Motorcycle project rumbles into Pittsburgh to call attention to veteran suicide

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It could have been him, Chris Costello figures.

Medically discharged from the Marines in 2007 after serving two years, he couldn't hold a steady job, struggled in his personal life, lost many of his friends and wrangled with the U.S. Department of Veterans Affairs over benefits payments. Things were heading downhill until he met Mike Bodis, a case manager at the Veterans Leadership Program of Western Pennsylvania, a 30-year-old nonprofit on Carson Street in the South Side Flats.

"If it wasn't for the Veterans Leadership Program, I'd be just another veteran statistic of some sort," said Mr. Costello, 31, who lives in Crafton.

Some of his friends did become statistics, joining the thousands of veterans who take their own lives every year.

"They were afraid to ask for the help they needed," Mr. Costello said. "Nobody could really understand. Unless you were there, you wouldn't know. ... A lot of them turned to drugs and alcohol."

Based on records from 21 states, the VA estimated in a report released this year that about 22 veterans a day killed themselves in 2010. That prompted a cross-country motorcycle tour and documentary film effort called "Project 22" that rolled into Pittsburgh on Wednesday to raise awareness of the prevalence of suicide among veterans and to spotlight programs that try to bring struggling ex-service members back from the brink of despair.

In a scene reminiscent of the Vietnam-era movie "Easy Rider," Matt "Doc" King, a 32-year-old former Army combat medic who served in Iraq, and Daniel Egbert, a 27-year-old former Marine sergeant who served in Iraq and Afghanistan, rumbled up to the Veterans Leadership Program building with a Pittsburgh police motorcycle escort. They were welcomed by a fire department ladder truck, ex-Steeler and Vietnam combat veteran Rocky Bleier and other local veterans for two days of filming in the area.

Pittsburgh was the second-to-last stop on the trip, which began in California last month and ends this weekend in New York City.

Mr. Egbert, a New York native and film student who has also made a short film on veteran suicide, said the project grew out of an emotional conversation with Mr. King, who is also a former roommate, after they heard about the 22-a-day suicide figure.

"It blew us away," Mr. Egbert said.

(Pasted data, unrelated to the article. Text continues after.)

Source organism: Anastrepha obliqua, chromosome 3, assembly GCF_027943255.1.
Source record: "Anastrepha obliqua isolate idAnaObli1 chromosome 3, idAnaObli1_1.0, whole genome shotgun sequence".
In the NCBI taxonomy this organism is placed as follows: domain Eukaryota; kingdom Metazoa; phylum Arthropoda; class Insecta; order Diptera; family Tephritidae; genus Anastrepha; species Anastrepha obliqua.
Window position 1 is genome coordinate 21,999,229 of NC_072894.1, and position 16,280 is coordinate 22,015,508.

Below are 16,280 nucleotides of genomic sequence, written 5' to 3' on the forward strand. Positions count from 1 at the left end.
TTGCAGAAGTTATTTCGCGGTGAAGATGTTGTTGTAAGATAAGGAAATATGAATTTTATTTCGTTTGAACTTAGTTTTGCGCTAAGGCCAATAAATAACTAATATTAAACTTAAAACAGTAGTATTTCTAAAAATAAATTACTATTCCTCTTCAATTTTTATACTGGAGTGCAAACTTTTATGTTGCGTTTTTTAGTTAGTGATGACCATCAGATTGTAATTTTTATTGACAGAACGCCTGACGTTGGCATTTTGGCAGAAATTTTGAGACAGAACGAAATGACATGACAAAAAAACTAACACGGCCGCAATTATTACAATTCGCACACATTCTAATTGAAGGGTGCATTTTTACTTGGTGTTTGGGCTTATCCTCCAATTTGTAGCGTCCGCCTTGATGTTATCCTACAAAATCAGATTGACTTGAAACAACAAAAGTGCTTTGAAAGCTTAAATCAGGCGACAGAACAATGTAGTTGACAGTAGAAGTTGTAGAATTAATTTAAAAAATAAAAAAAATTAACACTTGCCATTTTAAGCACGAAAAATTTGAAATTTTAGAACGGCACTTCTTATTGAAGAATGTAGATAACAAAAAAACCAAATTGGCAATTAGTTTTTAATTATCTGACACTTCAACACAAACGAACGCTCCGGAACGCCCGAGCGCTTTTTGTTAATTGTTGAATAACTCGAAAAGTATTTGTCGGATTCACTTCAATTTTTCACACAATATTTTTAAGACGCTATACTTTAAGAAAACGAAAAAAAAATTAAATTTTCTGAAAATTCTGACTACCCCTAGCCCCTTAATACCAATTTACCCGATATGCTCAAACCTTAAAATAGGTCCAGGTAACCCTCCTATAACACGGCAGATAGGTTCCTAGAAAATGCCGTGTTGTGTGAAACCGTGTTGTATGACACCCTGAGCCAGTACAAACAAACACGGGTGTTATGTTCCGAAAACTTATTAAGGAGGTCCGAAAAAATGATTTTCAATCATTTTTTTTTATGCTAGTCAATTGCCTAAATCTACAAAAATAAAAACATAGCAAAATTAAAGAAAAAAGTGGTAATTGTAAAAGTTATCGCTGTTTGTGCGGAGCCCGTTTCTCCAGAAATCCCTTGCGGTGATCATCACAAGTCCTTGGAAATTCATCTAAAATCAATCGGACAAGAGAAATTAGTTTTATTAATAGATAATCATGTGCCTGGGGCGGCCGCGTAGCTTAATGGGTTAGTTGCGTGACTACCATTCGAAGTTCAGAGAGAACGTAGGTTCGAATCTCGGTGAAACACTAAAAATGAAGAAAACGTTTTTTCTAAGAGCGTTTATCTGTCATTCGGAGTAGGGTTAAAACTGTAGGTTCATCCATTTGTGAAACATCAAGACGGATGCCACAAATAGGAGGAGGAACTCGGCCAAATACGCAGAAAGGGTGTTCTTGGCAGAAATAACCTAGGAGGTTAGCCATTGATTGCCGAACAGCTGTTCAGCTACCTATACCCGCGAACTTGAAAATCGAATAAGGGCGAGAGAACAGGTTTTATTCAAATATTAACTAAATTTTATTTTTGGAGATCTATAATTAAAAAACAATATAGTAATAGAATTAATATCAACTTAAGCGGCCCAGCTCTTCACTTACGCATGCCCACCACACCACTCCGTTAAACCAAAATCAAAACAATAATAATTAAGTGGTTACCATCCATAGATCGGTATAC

Pittsburgh, however, was not on the initial itinerary.

Theo Collins, a Duquesne University law student, president of the university's Student Veterans Association and a former Marine sergeant who served with Mr. Egbert in Afghanistan, found out about the trip and suggested Pittsburgh because of the high concentration of veterans and treatment programs for post-traumatic stress disorder and other problems.

According to the Veterans Leadership Program, Pennsylvania has the fourth-highest concentration of veterans in the country and Allegheny County is home to the highest number of Iraq and Afghanistan veterans in the state.

"I'm not an expert ... but some of the life-changing experiences that combat veterans go through on a nearly daily basis while they're deployed, those lead to medical conditions," Mr. Collins said. "They come back from incredibly stressful environments, then they're instantly back home in the civilian world where you're expected to put on a happy face and move on."

Mr. Bleier was drafted by the Steelers in 1968, the same year he was drafted by the U.S. Army and sent to fight in Vietnam, where he was wounded in the legs by rifle fire and grenade shrapnel that rendered him barely able to walk. By 1972, the running back had fought his way back onto the Steelers active roster and went on to win four Super Bowls with the team. In 1976, he and teammate Franco Harris became the second pair of running backs from the same team to rush for 1,000 yards in a season.

Mr. Bleier, who was scheduled to sit for an interview with the "Project 22" crew, said that thanks to advances in battlefield medicine, service members are surviving wounds that would have killed them in past wars, bringing home both visible and invisible scars.

"We thank them, but we don't go home with them," Mr. Bleier said. "It's not enough to say, 'Thank you.' ... "

He praised the efforts to raise awareness of post-traumatic stress and other problems veterans struggle with, noting that the effects can take months or years to set in.

"All of a sudden, you open the door and step off the cliff," he said.

neigh_city

Robert Zullo: rzullo@post-gazette.com or 412-263-3909. First Published October 9, 2013 8:39 PM


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